I regularly draw inspiration from…
The architecture of Oscar Neymeyer and the beaches of Rio.

My country is most inspiring because of…
The history behind the emigration of different nations to Brazil throughout the generations. They have all come together to create this melting pot of Brazilian culture.

I love Brazil for its…
People — especially the women in my life — my mother, wife and daughter.

When I think of my country I think of…
Futbol — or soccer as it’s known in the USA. Soccer is the binding agent among every single culture in Brazil. It is taken so seriously in Brazil, during the World Cup workers are even given time off to watch their team in action. Pelé, arguably the greatest footballer ever, is from Brazil, as well as modern-day soccer super-stars Ronaldo, Ronaldinho, and Kaká. As a native Brazilian, we are honored to be hosting the next official World Cup championship. It’s an exciting time for my country and I hope we can add another World Cup title to our passionate team.

When home, my favorite place to eat is…
Fasano in Sao Paulo. The menu contains dishes from the Lombardy region from whence the Fasano family originally hailed, really is excellent. Travelers can always opt for the five-course tasting menu and let the chef take you on a gastronomic journey around Italy.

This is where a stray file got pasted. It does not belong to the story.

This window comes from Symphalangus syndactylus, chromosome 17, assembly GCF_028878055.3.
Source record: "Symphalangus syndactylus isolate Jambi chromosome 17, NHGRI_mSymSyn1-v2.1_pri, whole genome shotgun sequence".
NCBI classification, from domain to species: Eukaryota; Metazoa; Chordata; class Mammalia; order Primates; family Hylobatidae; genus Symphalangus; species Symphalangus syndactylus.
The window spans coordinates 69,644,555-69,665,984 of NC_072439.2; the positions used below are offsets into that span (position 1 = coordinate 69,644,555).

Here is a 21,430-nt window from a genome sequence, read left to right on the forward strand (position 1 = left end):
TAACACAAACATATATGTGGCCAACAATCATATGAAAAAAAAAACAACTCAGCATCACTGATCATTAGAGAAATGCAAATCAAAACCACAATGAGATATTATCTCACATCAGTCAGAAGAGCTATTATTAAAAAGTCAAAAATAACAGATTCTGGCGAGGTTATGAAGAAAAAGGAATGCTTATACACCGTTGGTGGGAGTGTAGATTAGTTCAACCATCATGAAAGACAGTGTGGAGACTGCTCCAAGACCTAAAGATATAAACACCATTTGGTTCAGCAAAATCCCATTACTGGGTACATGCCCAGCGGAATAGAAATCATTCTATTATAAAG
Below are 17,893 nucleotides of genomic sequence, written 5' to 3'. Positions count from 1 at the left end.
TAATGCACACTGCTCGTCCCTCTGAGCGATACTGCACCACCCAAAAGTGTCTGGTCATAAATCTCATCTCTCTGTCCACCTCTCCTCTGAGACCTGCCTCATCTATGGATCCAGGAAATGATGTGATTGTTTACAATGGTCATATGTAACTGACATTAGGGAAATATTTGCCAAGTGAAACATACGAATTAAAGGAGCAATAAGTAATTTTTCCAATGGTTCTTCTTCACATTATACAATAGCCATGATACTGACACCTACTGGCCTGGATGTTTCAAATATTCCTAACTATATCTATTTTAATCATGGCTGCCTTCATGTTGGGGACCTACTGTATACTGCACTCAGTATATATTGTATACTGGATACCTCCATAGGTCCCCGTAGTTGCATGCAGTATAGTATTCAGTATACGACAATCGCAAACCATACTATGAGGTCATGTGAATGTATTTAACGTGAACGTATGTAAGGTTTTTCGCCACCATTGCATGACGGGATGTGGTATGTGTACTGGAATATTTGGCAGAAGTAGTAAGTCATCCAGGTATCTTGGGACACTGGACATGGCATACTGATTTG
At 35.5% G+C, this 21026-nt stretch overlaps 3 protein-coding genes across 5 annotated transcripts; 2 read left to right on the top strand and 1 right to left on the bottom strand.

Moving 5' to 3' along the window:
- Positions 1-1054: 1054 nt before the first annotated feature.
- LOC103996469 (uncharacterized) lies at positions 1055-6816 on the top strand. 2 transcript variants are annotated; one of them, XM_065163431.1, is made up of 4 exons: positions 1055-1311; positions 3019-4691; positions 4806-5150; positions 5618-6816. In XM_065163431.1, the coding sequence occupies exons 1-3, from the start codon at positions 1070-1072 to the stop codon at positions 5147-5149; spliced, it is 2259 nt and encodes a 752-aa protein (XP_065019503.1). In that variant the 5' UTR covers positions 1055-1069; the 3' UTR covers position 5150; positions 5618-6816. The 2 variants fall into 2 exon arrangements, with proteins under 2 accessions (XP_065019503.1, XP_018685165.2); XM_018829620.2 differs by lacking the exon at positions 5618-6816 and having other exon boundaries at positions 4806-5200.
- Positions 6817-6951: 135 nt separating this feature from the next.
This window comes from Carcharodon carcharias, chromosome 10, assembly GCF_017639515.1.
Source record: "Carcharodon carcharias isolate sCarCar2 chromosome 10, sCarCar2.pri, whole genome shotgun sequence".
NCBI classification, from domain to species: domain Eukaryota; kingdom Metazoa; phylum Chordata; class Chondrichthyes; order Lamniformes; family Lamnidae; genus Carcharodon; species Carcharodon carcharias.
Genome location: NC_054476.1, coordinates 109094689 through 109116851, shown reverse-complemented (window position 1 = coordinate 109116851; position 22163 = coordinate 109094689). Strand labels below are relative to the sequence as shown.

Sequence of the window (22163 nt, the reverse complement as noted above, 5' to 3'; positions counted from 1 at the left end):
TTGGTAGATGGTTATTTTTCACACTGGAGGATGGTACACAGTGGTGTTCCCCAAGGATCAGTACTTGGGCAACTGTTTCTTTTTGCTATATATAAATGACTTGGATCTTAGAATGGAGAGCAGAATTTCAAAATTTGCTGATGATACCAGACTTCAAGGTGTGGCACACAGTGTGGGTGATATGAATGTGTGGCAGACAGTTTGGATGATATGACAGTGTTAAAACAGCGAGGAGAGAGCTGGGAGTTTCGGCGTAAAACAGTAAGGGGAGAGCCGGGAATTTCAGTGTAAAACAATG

My best advice to those visiting Brazil for the first time is…
“Visit Sao Paulo for the art, especially the São Paulo International Art Fair and The Bienal de São Paulo for some wonderful displays. In Rio de Janeiro stay at the beautiful Fasano Hotel in Ipanema, run on the beach like the “cariocas” and eat Churrasco (Brazilian BBQ) with Caipirinhas.

Do not miss…
The Christ the Redeemer statue of Jesus in Rio that is considered to be the largest Art Deco statue in the world. It is located at the peak of the 700-metre Corcovado Mountain in the Tijuca Forest National Park and definitely a must-see is to climb to the top of the inside of the statue. The view overlooking the entire city is breathtaking, and certainly worth the 223 stairs it takes to reach the top.

 

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What are your favorite Alexandre Birman pieces? Tell us in the comments.